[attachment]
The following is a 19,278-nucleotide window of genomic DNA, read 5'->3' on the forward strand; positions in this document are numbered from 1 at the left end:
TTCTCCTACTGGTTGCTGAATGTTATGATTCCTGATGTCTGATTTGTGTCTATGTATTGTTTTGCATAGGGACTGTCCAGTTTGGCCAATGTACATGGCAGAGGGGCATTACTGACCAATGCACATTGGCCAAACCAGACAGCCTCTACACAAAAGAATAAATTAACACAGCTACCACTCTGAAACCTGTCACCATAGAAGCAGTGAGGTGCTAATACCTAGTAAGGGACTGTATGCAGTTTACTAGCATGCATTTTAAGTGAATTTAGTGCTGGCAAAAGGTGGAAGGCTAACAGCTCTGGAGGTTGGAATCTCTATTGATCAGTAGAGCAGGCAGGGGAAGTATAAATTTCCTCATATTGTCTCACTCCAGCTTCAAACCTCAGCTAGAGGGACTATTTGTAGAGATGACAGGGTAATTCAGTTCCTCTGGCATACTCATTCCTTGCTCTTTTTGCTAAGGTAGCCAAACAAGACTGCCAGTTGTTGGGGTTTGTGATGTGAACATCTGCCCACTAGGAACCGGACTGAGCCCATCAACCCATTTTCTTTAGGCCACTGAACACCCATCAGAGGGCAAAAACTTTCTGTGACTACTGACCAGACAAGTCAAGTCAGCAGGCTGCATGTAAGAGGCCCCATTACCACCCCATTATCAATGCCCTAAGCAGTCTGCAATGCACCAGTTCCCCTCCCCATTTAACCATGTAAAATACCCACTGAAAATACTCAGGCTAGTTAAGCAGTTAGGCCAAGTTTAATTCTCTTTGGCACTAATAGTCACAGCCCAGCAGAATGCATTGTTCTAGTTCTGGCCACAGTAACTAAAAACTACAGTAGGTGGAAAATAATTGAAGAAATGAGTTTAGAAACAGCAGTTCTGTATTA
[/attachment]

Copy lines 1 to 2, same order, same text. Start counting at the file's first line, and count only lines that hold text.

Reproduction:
The following is a 19,278-nucleotide window of genomic DNA, read 5'->3' on the forward strand; positions in this document are numbered from 1 at the left end:
TTCTCCTACTGGTTGCTGAATGTTATGATTCCTGATGTCTGATTTGTGTCTATGTATTGTTTTGCATAGGGACTGTCCAGTTTGGCCAATGTACATGGCAGAGGGGCATTACTGACCAATGCACATTGGCCAAACCAGACAGCCTCTACACAAAAGAATAAATTAACACAGCTACCACTCTGAAACCTGTCACCATAGAAGCAGTGAGGTGCTAATACCTAGTAAGGGACTGTATGCAGTTTACTAGCATGCATTTTAAGTGAATTTAGTGCTGGCAAAAGGTGGAAGGCTAACAGCTCTGGAGGTTGGAATCTCTATTGATCAGTAGAGCAGGCAGGGGAAGTATAAATTTCCTCATATTGTCTCACTCCAGCTTCAAACCTCAGCTAGAGGGACTATTTGTAGAGATGACAGGGTAATTCAGTTCCTCTGGCATACTCATTCCTTGCTCTTTTTGCTAAGGTAGCCAAACAAGACTGCCAGTTGTTGGGGTTTGTGATGTGAACATCTGCCCACTAGGAACCGGACTGAGCCCATCAACCCATTTTCTTTAGGCCACTGAACACCCATCAGAGGGCAAAAACTTTCTGTGACTACTGACCAGACAAGTCAAGTCAGCAGGCTGCATGTAAGAGGCCCCATTACCACCCCATTATCAATGCCCTAAGCAGTCTGCAATGCACCAGTTCCCCTCCCCATTTAACCATGTAAAATACCCACTGAAAATACTCAGGCTAGTTAAGCAGTTAGGCCAAGTTTAATTCTCTTTGGCACTAATAGTCACAGCCCAGCAGAATGCATTGTTCTAGTTCTGGCCACAGTAACTAAAAACTACAGTAGGTGGAAAATAATTGAAGAAATGAGTTTAGAAACAGCAGTTCTGTATTA